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Florida gymnastics has title dreams dashed by balance beam at NCAA Regionals

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The trickiest apparatus in gymnastics threw Florida for a loop last weekend.

Erin Long

As detailed last week in this space, women’s gymnastics has adopted a new format for its postseason this year, one that all stakeholders hoped would bring more excitement and upsets to a typically staid affair.

It did just that over the weekend in Corvallis — but the upset that transpired, one that leaves the Florida Gators on the outside looking in at Nationals, is one that no one had expected.

Thanks to two falls on the balance beam — and despite a furious rally in their three other rotations — the Gators were upset by Denver and Oregon State in the finals of the Corvallis Regional last Saturday, and will not be traveling as a team to Fort Worth for the NCAA National Championships.

This is the first time since 2011 that Florida has not won its regional meet — and, more importantly, is the first time since 2000 that Florida will not compete as a team at the NCAA Championships.

And Saturday’s shocker came after a regional semifinal in which things went pretty well for Florida. The Gators started on vault — where, no surprise, the rotation score was a little low — and saw Sierra Alexander stick another Yurchenko full for 9.875 and Savannah Schoenherr stick her Yurchenko 1.5 for a 9.9 (which would be the highest score at the entire regional on Friday). With a few errors and lower scores, the Gators finished the rotation with a 49.075 — nothing to be concerned about with their best events still to come. The Gators then headed to bars and had a really clean rotation, completely resetting the tone. Amelia Hundley and Megan Skaggs both scored 9.9 and Trinity Thomas scored a 9.925, all for excellent routines. With the rest of the Gators scoring 9.85s, the rotation total was a 49.425.

And on the balance beam, the Gators had a stunning rotation, featuring 9.9s from Alyssa Baumann and Megan Skaggs. Alicia Boren competed probably her best routine for a 9.95; with that routine, she took the top of the regional event standings. The Gators scored a 49.5 on beam, matching a huge score set by home-standing Oregon State earlier in the rotation, and headed to the floor with a 0.175 lead over the Beavers and a 0.925 lead over third place Stanford.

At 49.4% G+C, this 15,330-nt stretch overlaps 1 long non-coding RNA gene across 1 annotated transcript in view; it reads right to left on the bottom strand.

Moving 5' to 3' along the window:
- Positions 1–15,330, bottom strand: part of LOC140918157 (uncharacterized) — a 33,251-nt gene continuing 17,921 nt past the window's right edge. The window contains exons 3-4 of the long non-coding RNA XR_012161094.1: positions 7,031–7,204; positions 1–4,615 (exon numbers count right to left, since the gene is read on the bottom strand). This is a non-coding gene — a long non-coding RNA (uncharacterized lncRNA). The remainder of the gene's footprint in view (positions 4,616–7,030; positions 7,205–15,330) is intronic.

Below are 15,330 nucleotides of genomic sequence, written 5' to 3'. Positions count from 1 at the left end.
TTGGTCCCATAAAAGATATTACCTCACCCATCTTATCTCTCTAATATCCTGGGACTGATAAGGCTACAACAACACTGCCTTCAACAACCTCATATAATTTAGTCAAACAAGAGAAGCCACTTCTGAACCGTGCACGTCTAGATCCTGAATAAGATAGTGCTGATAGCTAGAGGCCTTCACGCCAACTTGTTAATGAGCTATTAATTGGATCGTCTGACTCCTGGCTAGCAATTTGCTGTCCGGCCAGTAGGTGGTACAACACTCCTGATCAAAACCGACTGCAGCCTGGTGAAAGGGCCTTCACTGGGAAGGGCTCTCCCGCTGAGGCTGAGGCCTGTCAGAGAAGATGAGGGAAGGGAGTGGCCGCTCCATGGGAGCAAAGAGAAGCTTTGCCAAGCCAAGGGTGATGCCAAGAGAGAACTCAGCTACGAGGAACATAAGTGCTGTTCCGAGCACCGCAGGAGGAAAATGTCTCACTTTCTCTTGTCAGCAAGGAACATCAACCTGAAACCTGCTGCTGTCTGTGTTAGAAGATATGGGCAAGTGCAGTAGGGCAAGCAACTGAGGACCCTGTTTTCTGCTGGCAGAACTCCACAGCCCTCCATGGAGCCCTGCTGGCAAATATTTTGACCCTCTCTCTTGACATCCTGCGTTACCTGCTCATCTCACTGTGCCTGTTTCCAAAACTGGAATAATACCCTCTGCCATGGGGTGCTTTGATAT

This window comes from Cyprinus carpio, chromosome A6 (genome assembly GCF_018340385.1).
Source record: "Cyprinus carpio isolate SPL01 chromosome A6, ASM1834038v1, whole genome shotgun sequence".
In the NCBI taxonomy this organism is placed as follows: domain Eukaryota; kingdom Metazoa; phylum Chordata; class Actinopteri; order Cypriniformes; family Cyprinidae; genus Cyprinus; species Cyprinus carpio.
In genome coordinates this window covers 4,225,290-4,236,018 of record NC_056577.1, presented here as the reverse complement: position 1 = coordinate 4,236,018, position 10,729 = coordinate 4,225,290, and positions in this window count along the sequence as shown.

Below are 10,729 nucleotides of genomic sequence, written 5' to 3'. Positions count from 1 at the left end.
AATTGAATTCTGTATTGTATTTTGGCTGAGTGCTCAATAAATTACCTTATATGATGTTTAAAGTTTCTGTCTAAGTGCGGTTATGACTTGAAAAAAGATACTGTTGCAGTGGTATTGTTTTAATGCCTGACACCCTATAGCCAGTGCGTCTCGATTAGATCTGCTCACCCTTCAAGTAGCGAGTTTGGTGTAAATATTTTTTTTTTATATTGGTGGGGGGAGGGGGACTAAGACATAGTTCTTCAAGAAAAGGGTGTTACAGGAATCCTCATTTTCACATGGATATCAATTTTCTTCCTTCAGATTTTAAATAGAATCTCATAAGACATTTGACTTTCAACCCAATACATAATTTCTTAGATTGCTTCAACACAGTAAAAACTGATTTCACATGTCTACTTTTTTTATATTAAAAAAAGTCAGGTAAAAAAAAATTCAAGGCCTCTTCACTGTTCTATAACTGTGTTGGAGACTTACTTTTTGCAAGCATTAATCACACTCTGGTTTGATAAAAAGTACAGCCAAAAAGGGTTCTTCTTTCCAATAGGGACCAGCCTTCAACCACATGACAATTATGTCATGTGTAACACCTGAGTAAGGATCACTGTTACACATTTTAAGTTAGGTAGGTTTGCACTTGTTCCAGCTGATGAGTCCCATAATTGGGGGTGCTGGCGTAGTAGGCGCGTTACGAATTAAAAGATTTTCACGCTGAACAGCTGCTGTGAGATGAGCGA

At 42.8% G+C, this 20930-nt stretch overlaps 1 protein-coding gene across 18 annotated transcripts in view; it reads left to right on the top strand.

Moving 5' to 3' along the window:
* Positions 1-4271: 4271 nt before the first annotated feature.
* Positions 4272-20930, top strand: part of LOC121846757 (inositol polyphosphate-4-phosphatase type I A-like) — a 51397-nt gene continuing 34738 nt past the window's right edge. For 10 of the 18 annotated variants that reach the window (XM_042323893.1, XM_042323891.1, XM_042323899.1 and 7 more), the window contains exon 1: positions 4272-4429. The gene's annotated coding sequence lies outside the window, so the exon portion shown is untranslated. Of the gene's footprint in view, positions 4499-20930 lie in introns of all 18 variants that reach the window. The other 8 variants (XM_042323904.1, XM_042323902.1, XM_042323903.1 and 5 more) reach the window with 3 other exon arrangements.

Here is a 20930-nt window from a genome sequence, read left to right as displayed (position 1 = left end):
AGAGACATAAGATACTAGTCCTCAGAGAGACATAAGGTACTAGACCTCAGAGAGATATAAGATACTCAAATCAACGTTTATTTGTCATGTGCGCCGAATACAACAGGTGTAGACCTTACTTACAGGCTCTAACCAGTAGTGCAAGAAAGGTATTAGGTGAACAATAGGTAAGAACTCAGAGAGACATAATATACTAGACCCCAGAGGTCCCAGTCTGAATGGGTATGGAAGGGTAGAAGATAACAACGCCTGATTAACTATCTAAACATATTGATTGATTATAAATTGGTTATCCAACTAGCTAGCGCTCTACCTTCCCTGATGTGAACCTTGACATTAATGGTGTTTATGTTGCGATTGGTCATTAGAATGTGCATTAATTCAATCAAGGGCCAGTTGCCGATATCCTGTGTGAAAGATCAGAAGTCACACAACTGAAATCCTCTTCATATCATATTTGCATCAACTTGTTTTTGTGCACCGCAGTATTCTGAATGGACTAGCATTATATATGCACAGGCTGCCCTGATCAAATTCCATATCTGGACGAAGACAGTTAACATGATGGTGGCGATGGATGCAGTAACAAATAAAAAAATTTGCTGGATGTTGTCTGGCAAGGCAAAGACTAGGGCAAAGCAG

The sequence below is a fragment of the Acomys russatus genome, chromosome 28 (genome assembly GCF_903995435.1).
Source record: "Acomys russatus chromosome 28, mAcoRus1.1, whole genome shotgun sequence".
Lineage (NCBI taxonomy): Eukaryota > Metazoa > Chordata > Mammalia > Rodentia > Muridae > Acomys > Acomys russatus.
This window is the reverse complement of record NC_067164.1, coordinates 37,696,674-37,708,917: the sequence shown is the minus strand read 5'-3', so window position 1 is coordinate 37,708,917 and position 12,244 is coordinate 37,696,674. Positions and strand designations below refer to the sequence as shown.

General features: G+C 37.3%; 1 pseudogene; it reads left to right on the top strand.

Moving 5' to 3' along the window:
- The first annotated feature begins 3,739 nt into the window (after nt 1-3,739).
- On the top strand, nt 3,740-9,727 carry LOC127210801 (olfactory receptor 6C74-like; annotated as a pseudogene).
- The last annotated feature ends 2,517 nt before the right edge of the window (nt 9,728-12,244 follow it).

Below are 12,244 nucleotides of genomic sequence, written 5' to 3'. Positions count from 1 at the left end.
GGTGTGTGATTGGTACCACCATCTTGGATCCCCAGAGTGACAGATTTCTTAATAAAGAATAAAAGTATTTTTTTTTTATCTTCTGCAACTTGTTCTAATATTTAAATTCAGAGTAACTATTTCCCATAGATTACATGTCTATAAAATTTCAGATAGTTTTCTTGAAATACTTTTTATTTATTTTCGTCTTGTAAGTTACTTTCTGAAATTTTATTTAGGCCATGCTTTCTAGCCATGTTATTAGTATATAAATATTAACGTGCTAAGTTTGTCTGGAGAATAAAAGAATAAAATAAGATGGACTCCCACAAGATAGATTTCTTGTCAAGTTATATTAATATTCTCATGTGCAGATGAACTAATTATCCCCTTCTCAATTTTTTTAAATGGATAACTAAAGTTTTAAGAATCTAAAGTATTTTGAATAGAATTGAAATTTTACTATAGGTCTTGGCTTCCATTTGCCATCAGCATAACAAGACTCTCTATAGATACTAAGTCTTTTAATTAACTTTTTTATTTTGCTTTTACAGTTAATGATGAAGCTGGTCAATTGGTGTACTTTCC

There, the Gators did what they always do on floor and came out of the gate running: Amelia Hundley and Skaggs started the rotation off with a pair of 9.875s, and Nya Reed and Boren followed with a pair of 9.9s. Thomas topped of the rotation with a 9.95, and knowing that they had already qualified for Saturday, the coaches opted to rest Baumann in the sixth spot. The Gators finished in first with a 197.50, while Oregon State also qualified for Saturday’s regional final with a 197.125.

The event titles for the Corvallis Regional were given out after the semi-finals and Gators captured a share of four of them: Vault (Schoenherr, 9.9), uneven bars (Thomas, shared with Denver’s Maddie Karr and Oregon State’s Sabrina Gill, 9.925), balance beam (Boren, shared with Denver’s Alexis Vasquez, 9.95), and floor (Thomas, shared with Denver’s Lynnzee Brown, 9.95) all saw Florida athletes top the podium. Denver’s Karr and Brown tied for the all-around title with a 39.525, while Boren was third with 39.475.

On Saturday, however, things went downhill quickly.

The Gators started on beam, one of their stronger apparatuses, and everyone was expecting them to start to pull away from the pack. The tone of the competition shifted almost immediately, though: After a good routine (9.775) from Hundley, Skaggs came off on her series. Boren — who, mind you, had shared the top of the podium for a great beam routine one day prior — then followed with another fall on her series, meaning that Florida would now have to count a fall in an elimination meet.

All was not lost, as Florida’s scores entering the weekend suggested the Gators did have a decent scoring margin on Oregon State and that it was possible to come back, but near-perfection would be required. Rachel Gowey tried to set the rotation straight with a beautiful routine (9.85), but while Thomas and Baumann hit their routines, small errors added up and they had to settle for lower scores (9.825 for Thomas, 9.750 for Baumann) than they are capable of producing. Florida finished the rotation in fourth place with a 48.475, over a point lower than their beam score from the previous night.

And it was both the falls and the lower-than-expected scores on beam that really hurt Florida. While one fall would have been far from fatal, the Gators sustaining two meant having to count one 9.275 and multiple 9.7s. Over the 24 routines performed on beam on Saturday, Florida produced four of the six lowest scores — and had to count three of them.